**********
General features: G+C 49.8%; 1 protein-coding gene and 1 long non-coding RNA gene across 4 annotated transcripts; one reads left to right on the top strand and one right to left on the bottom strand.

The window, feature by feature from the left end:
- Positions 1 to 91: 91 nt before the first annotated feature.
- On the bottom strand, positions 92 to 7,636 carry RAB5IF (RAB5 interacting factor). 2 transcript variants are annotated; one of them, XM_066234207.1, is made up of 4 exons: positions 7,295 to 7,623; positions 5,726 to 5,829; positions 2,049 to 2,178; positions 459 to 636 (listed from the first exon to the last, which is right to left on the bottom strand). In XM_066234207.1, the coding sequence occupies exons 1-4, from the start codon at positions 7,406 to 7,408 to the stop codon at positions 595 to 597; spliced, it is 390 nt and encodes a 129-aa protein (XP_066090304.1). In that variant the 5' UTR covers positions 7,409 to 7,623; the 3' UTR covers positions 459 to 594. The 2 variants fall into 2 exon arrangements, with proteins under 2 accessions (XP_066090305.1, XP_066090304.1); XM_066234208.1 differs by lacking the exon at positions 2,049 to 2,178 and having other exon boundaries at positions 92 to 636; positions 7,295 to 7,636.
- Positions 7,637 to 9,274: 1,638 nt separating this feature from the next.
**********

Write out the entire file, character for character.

General features: G+C 49.8%; 1 protein-coding gene and 1 long non-coding RNA gene across 4 annotated transcripts; one reads left to right on the top strand and one right to left on the bottom strand.

The window, feature by feature from the left end:
- Positions 1 to 91: 91 nt before the first annotated feature.
- On the bottom strand, positions 92 to 7,636 carry RAB5IF (RAB5 interacting factor). 2 transcript variants are annotated; one of them, XM_066234207.1, is made up of 4 exons: positions 7,295 to 7,623; positions 5,726 to 5,829; positions 2,049 to 2,178; positions 459 to 636 (listed from the first exon to the last, which is right to left on the bottom strand). In XM_066234207.1, the coding sequence occupies exons 1-4, from the start codon at positions 7,406 to 7,408 to the stop codon at positions 595 to 597; spliced, it is 390 nt and encodes a 129-aa protein (XP_066090304.1). In that variant the 5' UTR covers positions 7,409 to 7,623; the 3' UTR covers positions 459 to 594. The 2 variants fall into 2 exon arrangements, with proteins under 2 accessions (XP_066090305.1, XP_066090304.1); XM_066234208.1 differs by lacking the exon at positions 2,049 to 2,178 and having other exon boundaries at positions 92 to 636; positions 7,295 to 7,636.
- Positions 7,637 to 9,274: 1,638 nt separating this feature from the next.